|Commenced in January 2007||Frequency: Monthly||Edition: International||Paper Count: 7|
Article 5(3) of the Brussels I Regulation provides that a person domiciled in a Member State may be sued in another Member State in matters relating to tort, delict or quasi-delict, in the courts for the place where the harmful events occurred or may occur. For a number of years Article 5 (3) of the Brussels I Regulation has been at the centre of the debate regarding the intellectual property rights infringement over the Internet. Nothing has been done to adapt the provisions relating to non-internet cases of infringement of intellectual property rights to the context of the Internet. The author’s findings indicate that in the case of intellectual property rights infringement on the Internet, the plaintiff has the option to sue either: the court of the Member State of the event giving rise to the damage: where the publisher of the newspaper is established; the court of the Member State where the damage occurred: where defamatory article is distributed. However, it must be admitted that whilst infringement over the Internet has some similarity to multi-State defamation by means of newspapers, the position is not entirely analogous due to the cross-border nature of the Internet. A simple example which may appropriately illustrate its contentious nature is a defamatory statement published on a website accessible in different Member States, and available in different languages. Therefore, we need to answer the question: how these traditional jurisdictional rules apply in the case of intellectual property rights infringement over the Internet? Should these traditional jurisdictional rules be modified?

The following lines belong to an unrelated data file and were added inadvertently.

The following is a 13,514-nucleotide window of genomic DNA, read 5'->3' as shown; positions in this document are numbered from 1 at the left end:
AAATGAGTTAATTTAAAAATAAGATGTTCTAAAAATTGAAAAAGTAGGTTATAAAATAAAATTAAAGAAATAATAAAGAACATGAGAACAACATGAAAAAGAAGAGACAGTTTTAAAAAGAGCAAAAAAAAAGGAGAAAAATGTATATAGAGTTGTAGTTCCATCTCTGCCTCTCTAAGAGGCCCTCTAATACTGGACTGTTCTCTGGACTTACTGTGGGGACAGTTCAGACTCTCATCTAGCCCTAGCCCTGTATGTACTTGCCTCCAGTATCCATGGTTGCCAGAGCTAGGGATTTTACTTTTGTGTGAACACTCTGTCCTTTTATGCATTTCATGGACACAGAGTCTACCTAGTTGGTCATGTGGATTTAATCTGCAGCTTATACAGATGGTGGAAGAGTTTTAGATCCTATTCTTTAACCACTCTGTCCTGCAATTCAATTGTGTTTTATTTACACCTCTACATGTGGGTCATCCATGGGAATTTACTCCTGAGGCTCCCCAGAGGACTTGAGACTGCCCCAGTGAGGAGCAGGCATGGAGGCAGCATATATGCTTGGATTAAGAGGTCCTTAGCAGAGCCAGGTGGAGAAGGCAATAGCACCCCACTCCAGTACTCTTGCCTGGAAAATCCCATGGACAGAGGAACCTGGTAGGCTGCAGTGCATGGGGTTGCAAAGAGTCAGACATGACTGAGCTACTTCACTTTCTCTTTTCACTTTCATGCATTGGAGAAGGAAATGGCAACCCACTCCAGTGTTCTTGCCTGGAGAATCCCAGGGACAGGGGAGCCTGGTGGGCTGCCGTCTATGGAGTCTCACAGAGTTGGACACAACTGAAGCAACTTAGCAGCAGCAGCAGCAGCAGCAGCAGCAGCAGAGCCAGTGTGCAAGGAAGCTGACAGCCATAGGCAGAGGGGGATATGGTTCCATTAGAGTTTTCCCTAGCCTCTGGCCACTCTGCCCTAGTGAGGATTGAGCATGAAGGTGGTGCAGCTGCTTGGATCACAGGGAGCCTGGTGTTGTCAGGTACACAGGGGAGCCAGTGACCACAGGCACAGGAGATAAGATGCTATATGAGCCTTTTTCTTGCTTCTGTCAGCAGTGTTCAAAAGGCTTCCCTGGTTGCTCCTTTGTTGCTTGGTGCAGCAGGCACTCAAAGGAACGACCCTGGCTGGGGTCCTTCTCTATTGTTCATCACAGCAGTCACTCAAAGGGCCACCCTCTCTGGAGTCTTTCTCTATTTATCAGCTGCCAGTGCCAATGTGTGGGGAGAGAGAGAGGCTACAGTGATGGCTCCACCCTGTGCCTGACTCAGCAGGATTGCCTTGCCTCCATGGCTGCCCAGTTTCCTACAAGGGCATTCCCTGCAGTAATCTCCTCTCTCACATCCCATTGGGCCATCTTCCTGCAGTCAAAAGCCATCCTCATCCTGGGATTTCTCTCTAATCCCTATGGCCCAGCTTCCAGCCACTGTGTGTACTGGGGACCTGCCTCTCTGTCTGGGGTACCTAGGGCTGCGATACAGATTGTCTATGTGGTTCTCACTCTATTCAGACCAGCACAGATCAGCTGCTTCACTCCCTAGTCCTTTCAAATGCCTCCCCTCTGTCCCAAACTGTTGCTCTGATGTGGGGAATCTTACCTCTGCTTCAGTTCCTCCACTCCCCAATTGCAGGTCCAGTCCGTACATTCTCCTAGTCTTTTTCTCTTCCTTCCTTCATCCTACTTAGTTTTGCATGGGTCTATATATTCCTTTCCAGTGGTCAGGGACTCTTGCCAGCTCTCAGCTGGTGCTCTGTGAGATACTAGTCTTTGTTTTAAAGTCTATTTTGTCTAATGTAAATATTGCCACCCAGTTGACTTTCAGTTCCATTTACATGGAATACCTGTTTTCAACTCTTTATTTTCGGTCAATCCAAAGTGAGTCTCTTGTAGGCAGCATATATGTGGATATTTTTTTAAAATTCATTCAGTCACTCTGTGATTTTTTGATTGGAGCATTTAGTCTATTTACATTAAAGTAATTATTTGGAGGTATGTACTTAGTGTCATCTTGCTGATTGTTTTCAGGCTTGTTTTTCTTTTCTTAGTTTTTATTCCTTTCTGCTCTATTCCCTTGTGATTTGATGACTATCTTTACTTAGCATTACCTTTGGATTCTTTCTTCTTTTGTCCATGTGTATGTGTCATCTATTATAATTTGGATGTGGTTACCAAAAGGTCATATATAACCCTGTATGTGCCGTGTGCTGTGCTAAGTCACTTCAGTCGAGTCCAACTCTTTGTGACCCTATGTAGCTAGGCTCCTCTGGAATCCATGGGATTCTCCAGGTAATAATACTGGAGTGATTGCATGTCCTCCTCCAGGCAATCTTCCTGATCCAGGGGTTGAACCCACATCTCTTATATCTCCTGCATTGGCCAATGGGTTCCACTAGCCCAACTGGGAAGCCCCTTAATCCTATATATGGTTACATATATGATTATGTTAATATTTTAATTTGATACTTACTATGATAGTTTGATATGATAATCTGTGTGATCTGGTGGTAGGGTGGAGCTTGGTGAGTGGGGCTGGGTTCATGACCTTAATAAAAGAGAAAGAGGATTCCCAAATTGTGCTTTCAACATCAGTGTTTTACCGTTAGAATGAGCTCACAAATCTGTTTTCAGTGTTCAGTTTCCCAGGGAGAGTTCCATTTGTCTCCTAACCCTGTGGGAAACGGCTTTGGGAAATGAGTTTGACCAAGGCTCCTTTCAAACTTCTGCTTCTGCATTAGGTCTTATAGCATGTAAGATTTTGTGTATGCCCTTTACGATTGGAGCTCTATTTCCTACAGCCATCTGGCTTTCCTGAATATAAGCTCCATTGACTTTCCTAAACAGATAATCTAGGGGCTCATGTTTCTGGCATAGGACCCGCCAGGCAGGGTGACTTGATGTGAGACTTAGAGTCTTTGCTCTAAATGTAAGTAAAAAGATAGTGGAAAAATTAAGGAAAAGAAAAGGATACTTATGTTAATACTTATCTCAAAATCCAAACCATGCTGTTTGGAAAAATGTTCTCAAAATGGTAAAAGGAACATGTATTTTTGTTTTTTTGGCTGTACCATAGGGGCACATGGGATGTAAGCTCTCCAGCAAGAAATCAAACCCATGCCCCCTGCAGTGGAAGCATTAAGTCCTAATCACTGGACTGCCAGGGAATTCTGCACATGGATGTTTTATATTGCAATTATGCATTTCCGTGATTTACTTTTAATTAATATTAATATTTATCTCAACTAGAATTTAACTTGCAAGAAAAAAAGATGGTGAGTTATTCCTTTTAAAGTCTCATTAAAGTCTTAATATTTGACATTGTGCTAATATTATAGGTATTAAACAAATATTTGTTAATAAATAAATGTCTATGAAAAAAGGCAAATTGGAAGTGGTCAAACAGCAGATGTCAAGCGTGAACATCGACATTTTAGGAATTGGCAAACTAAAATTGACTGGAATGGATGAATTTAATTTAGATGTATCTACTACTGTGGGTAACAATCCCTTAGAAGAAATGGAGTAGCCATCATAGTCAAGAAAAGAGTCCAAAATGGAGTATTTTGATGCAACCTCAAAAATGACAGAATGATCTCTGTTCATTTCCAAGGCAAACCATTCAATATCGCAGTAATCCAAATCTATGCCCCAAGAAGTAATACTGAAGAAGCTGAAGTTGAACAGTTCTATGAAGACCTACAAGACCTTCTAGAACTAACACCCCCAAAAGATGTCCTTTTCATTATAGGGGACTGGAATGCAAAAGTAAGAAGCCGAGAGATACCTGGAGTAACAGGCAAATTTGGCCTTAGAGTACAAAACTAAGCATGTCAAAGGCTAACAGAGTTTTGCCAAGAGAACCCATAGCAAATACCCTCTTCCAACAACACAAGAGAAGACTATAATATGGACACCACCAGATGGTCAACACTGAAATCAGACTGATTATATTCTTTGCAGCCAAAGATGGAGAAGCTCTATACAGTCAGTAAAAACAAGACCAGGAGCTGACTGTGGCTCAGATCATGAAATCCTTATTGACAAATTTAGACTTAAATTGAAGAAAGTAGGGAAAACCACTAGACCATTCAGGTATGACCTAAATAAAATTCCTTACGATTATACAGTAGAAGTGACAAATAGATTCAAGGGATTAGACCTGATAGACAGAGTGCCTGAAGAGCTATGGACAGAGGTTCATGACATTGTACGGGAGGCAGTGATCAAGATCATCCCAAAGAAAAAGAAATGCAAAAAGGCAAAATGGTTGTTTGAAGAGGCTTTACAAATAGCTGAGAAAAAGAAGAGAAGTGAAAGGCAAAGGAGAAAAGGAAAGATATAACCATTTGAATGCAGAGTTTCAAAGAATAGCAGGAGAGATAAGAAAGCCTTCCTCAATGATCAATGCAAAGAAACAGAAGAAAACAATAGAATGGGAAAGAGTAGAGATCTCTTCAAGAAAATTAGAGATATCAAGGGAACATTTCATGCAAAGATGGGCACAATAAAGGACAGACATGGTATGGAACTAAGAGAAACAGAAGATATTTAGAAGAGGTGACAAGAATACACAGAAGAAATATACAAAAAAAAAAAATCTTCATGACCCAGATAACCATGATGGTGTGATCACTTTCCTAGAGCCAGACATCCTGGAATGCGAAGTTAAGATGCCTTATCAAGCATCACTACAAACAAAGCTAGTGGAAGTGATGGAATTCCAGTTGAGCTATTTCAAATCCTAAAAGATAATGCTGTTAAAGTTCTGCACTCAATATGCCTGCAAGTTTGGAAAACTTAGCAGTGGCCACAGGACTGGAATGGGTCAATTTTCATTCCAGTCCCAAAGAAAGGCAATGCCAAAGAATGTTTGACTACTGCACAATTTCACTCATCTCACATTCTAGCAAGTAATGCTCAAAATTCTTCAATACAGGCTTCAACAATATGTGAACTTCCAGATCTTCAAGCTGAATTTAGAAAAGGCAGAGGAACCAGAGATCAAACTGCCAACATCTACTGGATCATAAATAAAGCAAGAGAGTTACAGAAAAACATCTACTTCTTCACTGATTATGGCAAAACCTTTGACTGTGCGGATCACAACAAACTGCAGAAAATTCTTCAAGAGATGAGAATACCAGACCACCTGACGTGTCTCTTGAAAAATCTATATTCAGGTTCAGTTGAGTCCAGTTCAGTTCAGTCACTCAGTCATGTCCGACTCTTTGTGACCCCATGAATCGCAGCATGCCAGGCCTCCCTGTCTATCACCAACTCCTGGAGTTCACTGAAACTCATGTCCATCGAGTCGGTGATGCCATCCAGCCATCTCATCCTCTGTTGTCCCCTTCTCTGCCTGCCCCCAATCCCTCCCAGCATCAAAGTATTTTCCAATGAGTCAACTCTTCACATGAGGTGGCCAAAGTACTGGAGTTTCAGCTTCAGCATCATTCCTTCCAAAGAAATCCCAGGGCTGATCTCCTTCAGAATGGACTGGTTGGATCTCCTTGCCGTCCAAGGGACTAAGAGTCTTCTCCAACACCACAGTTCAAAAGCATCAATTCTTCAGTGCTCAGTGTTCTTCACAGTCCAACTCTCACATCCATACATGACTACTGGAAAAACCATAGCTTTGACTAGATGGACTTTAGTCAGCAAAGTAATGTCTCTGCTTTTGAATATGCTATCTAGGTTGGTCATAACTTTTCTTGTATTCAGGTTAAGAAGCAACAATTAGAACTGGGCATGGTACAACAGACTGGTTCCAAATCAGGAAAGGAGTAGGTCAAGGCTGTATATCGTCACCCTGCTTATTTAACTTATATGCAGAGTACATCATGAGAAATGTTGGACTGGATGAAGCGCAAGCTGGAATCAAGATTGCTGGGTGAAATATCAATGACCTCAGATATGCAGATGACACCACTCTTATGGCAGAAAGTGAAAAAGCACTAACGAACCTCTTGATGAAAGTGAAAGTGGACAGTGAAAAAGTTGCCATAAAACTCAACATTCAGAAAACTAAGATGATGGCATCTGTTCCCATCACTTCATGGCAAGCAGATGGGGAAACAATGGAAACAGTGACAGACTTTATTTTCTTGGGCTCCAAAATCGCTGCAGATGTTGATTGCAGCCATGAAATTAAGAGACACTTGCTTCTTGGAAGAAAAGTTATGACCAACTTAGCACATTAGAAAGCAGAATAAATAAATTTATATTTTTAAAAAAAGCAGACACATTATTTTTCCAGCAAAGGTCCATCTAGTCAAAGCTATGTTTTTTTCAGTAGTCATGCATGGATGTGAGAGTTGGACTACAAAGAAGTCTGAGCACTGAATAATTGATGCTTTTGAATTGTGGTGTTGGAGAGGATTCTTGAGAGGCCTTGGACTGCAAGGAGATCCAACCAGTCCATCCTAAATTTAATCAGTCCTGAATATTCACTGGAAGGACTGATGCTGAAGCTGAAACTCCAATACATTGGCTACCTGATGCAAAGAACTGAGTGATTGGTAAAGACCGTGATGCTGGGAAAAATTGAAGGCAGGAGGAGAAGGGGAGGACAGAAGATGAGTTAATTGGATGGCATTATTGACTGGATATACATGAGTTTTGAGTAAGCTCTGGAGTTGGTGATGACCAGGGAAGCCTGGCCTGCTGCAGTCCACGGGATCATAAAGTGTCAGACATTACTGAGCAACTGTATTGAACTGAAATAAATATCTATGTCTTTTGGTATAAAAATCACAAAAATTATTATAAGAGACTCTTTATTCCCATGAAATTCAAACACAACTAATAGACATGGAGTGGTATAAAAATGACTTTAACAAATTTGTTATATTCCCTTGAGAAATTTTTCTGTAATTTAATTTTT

Part IV of the Civil Code of the Russian Federation dedicated to legal regulation of Intellectual property rights came into force in 2008. It is a first attempt of codification in Intellectual property sphere in Russia. That is why a lot of new norms appeared. The main problem of the Russian Civil Code (part IV) is that many rules (norms of Law) contradict the norms of International Intellectual property Law (i.e. protection of inventions, creations, ideas, know-how, trade secrets, innovations). Intellectual property rights protect innovations and creations and reward innovative and creative activity. Intellectual property rights are international in character and in that respect they fit in rather well with the economic reality of the global economy. Inventors prefer not to take out a patent for inventions because it is a very difficult procedure, it takes a lot of time and is very expensive. That-s why they try to protect their inventions as ideas, know-how, confidential information. An idea is the main element of any object of Intellectual property (creation, invention, innovation, know-how, etc.). But ideas are not protected by Civil Code of Russian Federation. The aim of the paper is to reveal the main problems of legal regulation of Intellectual property in Russia and to suggest possible solutions. The authors of this paper have raised these essential issues through different activities. Through the panel survey, questionnaires which were spread among the participants of intellectual activities the main problems of implementation of innovations, protecting of the ideas and know-how were identified. The implementation of research results will help to solve economic and legal problems of innovations, transfer of innovations and intellectual property.1